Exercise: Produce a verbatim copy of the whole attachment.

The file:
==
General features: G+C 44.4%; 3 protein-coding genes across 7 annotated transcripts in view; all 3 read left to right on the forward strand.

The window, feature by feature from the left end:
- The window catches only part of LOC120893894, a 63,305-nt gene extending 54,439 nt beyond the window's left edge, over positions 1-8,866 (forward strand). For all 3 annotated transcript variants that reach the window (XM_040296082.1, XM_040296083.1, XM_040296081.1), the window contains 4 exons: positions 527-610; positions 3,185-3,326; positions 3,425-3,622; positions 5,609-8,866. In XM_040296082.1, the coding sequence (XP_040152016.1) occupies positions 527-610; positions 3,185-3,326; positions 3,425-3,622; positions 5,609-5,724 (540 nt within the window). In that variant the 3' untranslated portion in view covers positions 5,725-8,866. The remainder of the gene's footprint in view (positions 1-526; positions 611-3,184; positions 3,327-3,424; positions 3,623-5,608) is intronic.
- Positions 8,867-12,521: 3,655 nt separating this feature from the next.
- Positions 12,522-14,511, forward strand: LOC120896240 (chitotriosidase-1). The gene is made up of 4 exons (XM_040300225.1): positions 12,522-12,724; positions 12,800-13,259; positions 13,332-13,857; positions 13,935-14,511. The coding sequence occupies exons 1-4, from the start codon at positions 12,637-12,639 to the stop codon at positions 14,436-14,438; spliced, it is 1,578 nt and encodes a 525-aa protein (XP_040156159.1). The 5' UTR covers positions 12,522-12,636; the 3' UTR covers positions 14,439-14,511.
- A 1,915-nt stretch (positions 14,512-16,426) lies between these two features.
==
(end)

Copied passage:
General features: G+C 44.4%; 3 protein-coding genes across 7 annotated transcripts in view; all 3 read left to right on the forward strand.

The window, feature by feature from the left end:
- The window catches only part of LOC120893894, a 63,305-nt gene extending 54,439 nt beyond the window's left edge, over positions 1-8,866 (forward strand). For all 3 annotated transcript variants that reach the window (XM_040296082.1, XM_040296083.1, XM_040296081.1), the window contains 4 exons: positions 527-610; positions 3,185-3,326; positions 3,425-3,622; positions 5,609-8,866. In XM_040296082.1, the coding sequence (XP_040152016.1) occupies positions 527-610; positions 3,185-3,326; positions 3,425-3,622; positions 5,609-5,724 (540 nt within the window). In that variant the 3' untranslated portion in view covers positions 5,725-8,866. The remainder of the gene's footprint in view (positions 1-526; positions 611-3,184; positions 3,327-3,424; positions 3,623-5,608) is intronic.
- Positions 8,867-12,521: 3,655 nt separating this feature from the next.
- Positions 12,522-14,511, forward strand: LOC120896240 (chitotriosidase-1). The gene is made up of 4 exons (XM_040300225.1): positions 12,522-12,724; positions 12,800-13,259; positions 13,332-13,857; positions 13,935-14,511. The coding sequence occupies exons 1-4, from the start codon at positions 12,637-12,639 to the stop codon at positions 14,436-14,438; spliced, it is 1,578 nt and encodes a 525-aa protein (XP_040156159.1). The 5' UTR covers positions 12,522-12,636; the 3' UTR covers positions 14,439-14,511.
- A 1,915-nt stretch (positions 14,512-16,426) lies between these two features.